Performance at Flamenco Madrid festival: Refree plays pieces from the album La Otra Mitad, an open and contemporary, minimalist and experimental concert, interacting with live screenings by Lacuesta re-reading flamenco in cinema history.
The other half (Flamenco Madrid)
Refree and Isaki Lacuesta, found halves
Fernán Gómez Theater, Madrid. May 9, 2019 The producer and musician Raül Fernández (Refree) and the filmmaker Isaki Lacuesta inaugurated the Flamenco Madrid 2019 festival last Thursday, May 9 (after the suspension due to illness of the El Cabrero concert that was to be held the night before) in the Guirau room from the Cultural Center of the Villa "Fernán Gómez", in a brave and successful start in favor of the creative alternative to the flamenco universe, despite the misunderstanding of some orthodox, where the roots and new interpretations of a genre come together so linked not only to our most indigenous culture but, above all, to the emotions it provokes (the "sleeping gene", as the musician Antonio Arias says). The show offered by the Catalan artists went beyond the mere musical stage representation since they built a perfect symbiosis between the emotions caused by naked and hypnotic music amplified with the reinterpretation of a cinematographic work. The bet seemed risky within a festival of this type, and hence the great merit of having been able to combine the talent of two creators who are above creative labels and sanitary cords. On stage a selection of songs that Refree composed for Lacuesta's latest film, "Entre dos aguas" (in addition to his others from previous albums) were shown with a selection of images from this film that the filmmaker was showing as it was he developed the show, without a pre-established script, simply translating what the music suggested into a visual discourse. Despite the spaciousness of the room, the atmosphere was quite intimate. Faced with scenic minimalism (three guitars: one classical, one acoustic and one Gibson-type electric) the entire performance took place in a respectful silence that Refree interrupted between tracks to comment on the creative process with Lacuesta, whom he accompanied during the filming and with which he shared anecdotes that he was rescuing, such as the mythical encounter with "El bolita", the boy whose voice appears in "Que te vayas". The warm closeness that Refree showed when speaking contrasted with the intensity with which the Barcelona musician developed his songs, completely devoted and very comfortable in that simplicity where the guitar acquires an absolute protagonism, getting closer to Neil Young from "Dead Man" or to the Fleeting of "Instrument" than any other conventional composer.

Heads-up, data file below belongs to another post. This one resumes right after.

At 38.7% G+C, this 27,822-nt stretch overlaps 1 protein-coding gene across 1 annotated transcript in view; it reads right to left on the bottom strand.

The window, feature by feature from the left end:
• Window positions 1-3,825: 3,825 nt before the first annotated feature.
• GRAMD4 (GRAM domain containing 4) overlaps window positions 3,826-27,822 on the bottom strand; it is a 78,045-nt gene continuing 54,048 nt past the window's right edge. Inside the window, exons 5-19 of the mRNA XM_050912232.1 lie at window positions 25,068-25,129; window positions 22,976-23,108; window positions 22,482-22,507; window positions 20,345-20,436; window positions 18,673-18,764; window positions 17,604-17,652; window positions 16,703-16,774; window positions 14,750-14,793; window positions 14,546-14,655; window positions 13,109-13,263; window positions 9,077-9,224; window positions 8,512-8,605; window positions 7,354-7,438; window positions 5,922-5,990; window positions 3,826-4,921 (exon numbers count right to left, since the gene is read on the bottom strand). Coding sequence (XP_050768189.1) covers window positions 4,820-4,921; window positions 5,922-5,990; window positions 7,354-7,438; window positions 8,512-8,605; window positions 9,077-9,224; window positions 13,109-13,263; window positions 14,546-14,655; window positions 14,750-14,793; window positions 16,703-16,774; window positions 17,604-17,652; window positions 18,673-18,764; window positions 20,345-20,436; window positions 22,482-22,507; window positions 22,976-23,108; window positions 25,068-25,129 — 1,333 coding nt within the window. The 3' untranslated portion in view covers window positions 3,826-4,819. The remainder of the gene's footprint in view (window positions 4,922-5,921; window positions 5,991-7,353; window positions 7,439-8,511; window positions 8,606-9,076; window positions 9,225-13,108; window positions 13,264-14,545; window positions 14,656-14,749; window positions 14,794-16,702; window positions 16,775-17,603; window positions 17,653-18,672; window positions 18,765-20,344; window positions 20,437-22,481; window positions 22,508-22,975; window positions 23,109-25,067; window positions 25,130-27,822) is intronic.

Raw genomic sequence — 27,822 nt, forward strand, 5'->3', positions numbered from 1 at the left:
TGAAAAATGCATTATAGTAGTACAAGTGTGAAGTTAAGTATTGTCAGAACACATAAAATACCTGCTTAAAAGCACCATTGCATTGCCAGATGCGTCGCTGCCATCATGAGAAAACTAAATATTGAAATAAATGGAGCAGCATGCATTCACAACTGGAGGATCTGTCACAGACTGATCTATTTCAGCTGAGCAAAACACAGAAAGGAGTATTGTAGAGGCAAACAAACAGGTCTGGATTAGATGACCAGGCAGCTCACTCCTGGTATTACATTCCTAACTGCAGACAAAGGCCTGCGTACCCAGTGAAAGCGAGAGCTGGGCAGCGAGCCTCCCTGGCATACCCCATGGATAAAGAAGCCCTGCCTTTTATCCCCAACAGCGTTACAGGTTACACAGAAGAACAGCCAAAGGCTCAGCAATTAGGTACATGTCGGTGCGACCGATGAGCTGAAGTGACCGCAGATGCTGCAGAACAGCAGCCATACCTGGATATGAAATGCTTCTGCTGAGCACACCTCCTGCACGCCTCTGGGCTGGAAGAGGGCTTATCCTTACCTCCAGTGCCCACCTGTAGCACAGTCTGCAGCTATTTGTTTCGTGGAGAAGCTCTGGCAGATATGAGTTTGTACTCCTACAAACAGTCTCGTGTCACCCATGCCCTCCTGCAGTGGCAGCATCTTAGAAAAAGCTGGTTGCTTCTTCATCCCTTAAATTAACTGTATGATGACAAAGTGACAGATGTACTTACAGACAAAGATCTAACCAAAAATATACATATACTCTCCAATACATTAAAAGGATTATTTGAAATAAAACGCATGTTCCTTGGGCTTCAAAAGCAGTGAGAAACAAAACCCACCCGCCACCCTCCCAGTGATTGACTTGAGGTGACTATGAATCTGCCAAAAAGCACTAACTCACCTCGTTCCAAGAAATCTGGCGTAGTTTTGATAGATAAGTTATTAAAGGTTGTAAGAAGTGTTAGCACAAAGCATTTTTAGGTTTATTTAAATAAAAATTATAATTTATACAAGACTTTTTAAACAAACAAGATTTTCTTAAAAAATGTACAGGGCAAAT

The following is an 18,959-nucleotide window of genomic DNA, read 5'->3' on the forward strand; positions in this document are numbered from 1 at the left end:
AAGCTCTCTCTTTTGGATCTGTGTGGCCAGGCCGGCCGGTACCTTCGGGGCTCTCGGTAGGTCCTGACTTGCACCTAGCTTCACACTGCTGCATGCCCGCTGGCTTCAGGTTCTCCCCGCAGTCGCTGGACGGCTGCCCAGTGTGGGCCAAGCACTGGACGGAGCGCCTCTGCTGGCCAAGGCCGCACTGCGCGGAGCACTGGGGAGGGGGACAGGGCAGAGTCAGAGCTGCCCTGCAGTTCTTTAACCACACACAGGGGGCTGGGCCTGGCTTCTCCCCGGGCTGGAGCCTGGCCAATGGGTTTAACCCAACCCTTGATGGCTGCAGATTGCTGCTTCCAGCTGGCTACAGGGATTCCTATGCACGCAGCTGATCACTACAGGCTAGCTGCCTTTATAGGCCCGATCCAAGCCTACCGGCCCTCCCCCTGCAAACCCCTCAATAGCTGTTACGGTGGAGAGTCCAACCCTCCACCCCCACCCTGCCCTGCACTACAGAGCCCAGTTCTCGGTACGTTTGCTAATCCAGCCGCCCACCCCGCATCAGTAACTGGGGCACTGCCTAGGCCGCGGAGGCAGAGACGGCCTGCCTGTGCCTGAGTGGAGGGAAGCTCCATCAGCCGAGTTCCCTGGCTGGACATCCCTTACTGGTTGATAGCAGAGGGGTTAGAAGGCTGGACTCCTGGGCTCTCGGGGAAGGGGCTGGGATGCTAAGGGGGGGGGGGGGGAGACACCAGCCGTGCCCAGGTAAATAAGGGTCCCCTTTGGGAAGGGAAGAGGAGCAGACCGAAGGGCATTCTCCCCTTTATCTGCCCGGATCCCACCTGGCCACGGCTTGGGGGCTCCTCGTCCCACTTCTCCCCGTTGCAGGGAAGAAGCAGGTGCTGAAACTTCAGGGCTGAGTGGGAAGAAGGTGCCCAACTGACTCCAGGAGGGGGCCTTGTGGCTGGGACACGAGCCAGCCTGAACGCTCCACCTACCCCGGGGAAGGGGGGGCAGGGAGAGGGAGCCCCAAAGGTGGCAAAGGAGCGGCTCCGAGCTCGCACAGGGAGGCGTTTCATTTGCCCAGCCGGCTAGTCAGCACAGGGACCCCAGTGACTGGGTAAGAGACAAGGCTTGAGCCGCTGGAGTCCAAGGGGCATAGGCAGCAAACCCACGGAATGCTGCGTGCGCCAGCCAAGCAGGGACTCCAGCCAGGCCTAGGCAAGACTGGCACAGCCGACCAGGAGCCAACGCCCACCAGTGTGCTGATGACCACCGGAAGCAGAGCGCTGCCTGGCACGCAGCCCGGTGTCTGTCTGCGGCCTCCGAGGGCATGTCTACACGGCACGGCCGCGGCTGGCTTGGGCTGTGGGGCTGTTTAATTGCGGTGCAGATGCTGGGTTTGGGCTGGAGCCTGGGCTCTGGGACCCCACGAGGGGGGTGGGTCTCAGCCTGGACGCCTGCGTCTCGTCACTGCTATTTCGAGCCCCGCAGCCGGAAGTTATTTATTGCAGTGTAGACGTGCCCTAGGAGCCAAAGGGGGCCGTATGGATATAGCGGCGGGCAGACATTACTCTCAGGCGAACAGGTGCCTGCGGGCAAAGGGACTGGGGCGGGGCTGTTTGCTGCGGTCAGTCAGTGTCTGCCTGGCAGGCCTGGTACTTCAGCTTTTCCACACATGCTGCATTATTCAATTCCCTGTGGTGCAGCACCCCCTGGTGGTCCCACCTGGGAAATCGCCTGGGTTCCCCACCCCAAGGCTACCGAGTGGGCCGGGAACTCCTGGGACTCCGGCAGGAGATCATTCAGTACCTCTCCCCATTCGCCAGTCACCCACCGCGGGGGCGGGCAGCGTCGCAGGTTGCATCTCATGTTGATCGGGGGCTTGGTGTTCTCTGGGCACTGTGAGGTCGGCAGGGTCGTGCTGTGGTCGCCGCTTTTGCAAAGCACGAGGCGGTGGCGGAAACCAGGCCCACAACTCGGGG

From the very first bar, he was integrating the flamenco highlights that inspired him to create the soundtrack for the film and which he compiled last year on his latest album, La otra medio, and on the previous one, "Jai Alai Vol. 1", accompanied by direct samples made with discards of some artists with whom he has worked in recent years, such as El Niño de Elche ("Giving birth", which gave goose bumps) or Rocío Márquez ("Tyranny" with the same lowered pitch as sounds on the LP) as well as other sound experiments that he mixed with strumming and flamenco arpeggios. Meanwhile, at the back of the stage, images of "Between Two Waters", "The Legend of Time" and other classic cinema films such as Tod Browning's "Human Claws" followed one another along with some videos that Lacuesta himself made for Refree . He also performed acoustic versions of songs from other previous albums, such as "Un buen tío" from "Tots sants" or "La nit ben alta" from "Nova creu alta", which sounded even more suffering and interesting than in his version. original. Without great scenic juggling but forceful and vivid in its execution, Refree knew how to create hypnotic atmospheres together with Isaki Lacuesta that led us to the smell of the sea and the rural harshness of the San Fernando area where the plot of the film takes place, calling with impudence and I have respect for the doors of that flamenco sleeping gene that we carry inside.